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4 bedroom deluxe pool villa in Seminyak, Bali
Beautiful Villa Joss typifies all the comforts and glamour of modern tropical living while preserving an exotic atmosphere and a distinctive Balinese charm. Designed by one of Bali’s premier architects – whose famed works include the popular Ku De Ta – this stunning four-bedroom villa makes embraces ‘eco green’ luxury living combining the simplicity and beauty of natural materials such as leather, stone and recycled teakwood and all the modern comforts of five-star luxury.
Idyllically situated just 100m from beautiful Batubelig beach in Seminyak, this contemporary villa boasts a stylish and expansive living and dining room area, a four bedroom pavilion, entertainment room and business centre, and an open air ‘bale’ set amongst tropical spacious gardens with a 16-metre swimming pool and outdoor Jacuzzi. The walled garden and graceful interiors offer an abundance of space, natural light and guests are spoilt for choice when it comes to areas to relax and entertain.
Named after the owner’s daughter, Villa Joss is a child-friendly villa offering plenty of outdoor space for kids to run around and play or be entertained with a BOSE surround sound home theatre system featuring 48″ flat screen TV in the entertainment pavilion. Adults are catered for with a separate media and lounge area to surf the internet or watch sports on the 45″ flat screen TV in the garden ‘bale’ or relax on the pool deck which is vibrantly punctuated with big pots of flowering lotus. Colour features throughout Villa Joss with lovingly furnished interiors, accented with striking hues and a delightful attention to detail.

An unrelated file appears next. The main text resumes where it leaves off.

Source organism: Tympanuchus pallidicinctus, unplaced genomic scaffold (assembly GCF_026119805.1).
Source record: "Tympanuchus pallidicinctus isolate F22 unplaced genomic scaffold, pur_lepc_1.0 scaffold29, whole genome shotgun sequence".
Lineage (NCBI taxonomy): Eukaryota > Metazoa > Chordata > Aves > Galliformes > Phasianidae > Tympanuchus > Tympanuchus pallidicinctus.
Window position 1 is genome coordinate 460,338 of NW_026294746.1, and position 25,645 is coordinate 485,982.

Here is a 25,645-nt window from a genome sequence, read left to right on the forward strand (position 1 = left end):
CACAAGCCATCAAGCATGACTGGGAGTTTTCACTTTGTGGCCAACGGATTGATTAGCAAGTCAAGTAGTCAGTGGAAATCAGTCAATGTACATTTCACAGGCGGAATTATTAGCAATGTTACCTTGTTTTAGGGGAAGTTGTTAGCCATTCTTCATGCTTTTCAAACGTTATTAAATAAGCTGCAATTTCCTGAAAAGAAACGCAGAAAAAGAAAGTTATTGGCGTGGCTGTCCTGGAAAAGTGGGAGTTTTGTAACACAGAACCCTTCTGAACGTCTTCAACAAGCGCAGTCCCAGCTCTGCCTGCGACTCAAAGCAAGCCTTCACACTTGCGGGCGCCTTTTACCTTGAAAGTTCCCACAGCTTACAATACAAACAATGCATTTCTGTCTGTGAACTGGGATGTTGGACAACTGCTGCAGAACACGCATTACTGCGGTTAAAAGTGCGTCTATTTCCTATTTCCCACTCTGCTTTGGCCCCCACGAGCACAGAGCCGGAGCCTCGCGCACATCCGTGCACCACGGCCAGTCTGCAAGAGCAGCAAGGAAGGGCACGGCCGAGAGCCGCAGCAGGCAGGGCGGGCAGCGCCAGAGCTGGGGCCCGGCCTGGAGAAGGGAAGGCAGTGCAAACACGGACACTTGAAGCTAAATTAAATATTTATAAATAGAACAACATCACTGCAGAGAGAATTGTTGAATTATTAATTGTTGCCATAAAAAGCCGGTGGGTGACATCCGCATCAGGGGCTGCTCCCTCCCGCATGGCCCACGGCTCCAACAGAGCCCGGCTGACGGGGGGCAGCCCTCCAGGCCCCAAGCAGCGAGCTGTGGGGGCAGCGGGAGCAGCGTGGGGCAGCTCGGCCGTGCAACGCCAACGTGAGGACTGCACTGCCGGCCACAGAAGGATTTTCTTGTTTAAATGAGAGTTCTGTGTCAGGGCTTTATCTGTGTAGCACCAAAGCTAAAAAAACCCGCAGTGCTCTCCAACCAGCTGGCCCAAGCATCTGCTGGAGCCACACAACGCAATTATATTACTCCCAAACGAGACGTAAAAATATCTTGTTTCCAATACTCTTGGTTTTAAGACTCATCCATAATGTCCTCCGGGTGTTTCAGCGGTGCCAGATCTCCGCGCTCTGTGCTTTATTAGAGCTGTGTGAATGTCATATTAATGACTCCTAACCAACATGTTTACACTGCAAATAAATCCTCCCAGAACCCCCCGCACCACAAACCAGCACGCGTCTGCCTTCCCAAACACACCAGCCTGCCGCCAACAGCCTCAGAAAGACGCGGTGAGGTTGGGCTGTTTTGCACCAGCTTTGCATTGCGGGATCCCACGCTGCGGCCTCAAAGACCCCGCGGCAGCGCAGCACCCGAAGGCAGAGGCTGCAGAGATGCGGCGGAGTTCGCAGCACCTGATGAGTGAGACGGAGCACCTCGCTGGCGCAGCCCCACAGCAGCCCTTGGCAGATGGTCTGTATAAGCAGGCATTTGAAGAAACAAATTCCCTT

With a full-time team of staff available around the clock, guests can expect not only luxurious surrounds at Villa Joss but also the comforts of five-star service to allow for an easy, relaxing and stress-free Bali holiday.
Completed in August 2010, the contemporary Balinese architecture of Villa Joss features a living room and dining room pavilion, a four bedroom pavilion, an entertainment room and business centre, and an open air ‘bale’ lounge pavilion in the spacious gardens with a 16-metre swimming pool and outdoor Jacuzzi. The architect’s other work can be seen in some of Seminyak’s finest venues including Ku De Ta. Villa Joss is named after the owner’s daughter.